The big school and change saved me, not from my friends, but from me, because I was changing in terms of my goals in life, and not all my friends understood me or the fact that I’d stand up for other people who were being picked on regularly. I also didn’t understand their motives and ethics anymore, or the fact that they were being mean or insecure because something bad was happening to them, or it was just a tough time or maybe because they just liked being mean. All I know is that the freedom to go and pick new friends in a vast pool of kids was as frightening as it was liberating.
Granted in the spring of my ninth-grade year, I’d just returned from a traumatic move to Buffalo, NY, which did not work out for our family at all. I was so against being away from our perfect world in Wynantskill, NY, that I ate in the carousel in the high school library by myself. I rarely spoke. My sister was the only one of us who tried to make the most of it. This explains why we moved back eight months later. I returned to the community that I loved, but by then, my old friends and frenemies – some pictured here – were in their own worlds at new schools or with their new agendas in our shared school. The girls in this photo above packed a lot of drama and emotion into junior high, which, for me, was the most miserable time in my life. Boys, parties, risk-taking, rabble-rousing – everyone was on the hook one minute, off the next.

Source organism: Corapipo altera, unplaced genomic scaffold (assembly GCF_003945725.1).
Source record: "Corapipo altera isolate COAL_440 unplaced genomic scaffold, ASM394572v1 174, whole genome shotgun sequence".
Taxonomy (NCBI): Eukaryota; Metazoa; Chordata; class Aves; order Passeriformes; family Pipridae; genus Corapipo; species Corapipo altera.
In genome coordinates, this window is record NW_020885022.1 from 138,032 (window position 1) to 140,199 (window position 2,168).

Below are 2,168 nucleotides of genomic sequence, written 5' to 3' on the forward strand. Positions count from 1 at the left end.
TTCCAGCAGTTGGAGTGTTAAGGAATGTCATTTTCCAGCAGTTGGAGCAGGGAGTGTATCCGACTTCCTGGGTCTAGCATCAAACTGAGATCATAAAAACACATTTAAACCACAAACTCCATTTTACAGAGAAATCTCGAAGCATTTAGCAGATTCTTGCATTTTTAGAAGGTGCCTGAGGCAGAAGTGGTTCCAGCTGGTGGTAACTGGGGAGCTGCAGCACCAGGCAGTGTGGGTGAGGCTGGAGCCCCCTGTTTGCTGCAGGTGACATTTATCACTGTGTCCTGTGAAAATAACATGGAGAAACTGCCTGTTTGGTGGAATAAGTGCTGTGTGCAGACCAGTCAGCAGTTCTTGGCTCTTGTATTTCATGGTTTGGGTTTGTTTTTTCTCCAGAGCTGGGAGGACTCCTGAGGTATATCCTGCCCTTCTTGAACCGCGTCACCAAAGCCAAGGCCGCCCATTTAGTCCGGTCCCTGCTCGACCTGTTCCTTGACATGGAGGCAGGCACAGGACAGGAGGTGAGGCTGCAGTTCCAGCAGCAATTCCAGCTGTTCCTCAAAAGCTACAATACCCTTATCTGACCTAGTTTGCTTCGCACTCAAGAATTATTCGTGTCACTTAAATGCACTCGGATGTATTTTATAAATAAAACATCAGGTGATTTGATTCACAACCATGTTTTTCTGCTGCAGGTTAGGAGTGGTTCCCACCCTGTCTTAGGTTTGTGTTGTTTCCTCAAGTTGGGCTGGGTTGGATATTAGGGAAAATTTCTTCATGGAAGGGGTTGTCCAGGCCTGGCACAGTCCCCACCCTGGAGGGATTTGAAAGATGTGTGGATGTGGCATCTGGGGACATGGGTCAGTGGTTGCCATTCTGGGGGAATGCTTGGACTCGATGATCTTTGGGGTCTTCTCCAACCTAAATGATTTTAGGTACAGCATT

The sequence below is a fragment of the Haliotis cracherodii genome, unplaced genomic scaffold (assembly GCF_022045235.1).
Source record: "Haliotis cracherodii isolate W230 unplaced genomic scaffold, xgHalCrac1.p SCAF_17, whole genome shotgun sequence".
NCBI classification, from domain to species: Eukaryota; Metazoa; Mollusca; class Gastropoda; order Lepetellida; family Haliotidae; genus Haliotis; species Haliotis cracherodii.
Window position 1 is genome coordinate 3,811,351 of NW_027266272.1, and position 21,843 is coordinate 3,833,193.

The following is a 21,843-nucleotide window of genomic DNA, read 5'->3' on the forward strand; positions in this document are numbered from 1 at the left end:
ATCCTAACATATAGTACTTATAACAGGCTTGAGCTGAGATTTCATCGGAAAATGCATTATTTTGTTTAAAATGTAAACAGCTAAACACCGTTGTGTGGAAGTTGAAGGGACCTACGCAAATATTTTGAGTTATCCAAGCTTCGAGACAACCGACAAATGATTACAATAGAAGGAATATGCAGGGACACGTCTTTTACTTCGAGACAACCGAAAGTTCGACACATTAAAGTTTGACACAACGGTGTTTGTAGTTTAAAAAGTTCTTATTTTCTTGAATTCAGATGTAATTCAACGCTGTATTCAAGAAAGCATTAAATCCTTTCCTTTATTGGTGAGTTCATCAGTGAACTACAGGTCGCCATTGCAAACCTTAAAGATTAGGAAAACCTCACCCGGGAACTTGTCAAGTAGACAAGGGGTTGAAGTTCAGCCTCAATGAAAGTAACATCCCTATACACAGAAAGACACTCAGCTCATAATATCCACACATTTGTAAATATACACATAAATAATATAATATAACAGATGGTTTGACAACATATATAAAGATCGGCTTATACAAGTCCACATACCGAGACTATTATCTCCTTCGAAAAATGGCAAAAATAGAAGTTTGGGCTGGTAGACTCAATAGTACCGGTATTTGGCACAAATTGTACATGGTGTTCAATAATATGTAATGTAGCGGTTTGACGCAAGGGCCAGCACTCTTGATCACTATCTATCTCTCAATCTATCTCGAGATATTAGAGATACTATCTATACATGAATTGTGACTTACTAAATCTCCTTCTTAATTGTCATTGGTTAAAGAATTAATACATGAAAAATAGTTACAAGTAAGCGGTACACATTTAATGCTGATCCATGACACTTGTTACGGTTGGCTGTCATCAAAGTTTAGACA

Today I am only in contact with one and half of the girls in this photo. Jenni Shea Landers, who is stuck with me for life. At any hour, on any day, I can call this woman, who took care of me better than any friend ever. And I love Molly Malone. Still do. Even though she caught the ball and dribbled into the corner every time she caught the ball in grade school, I still loved her and wanted her on my team.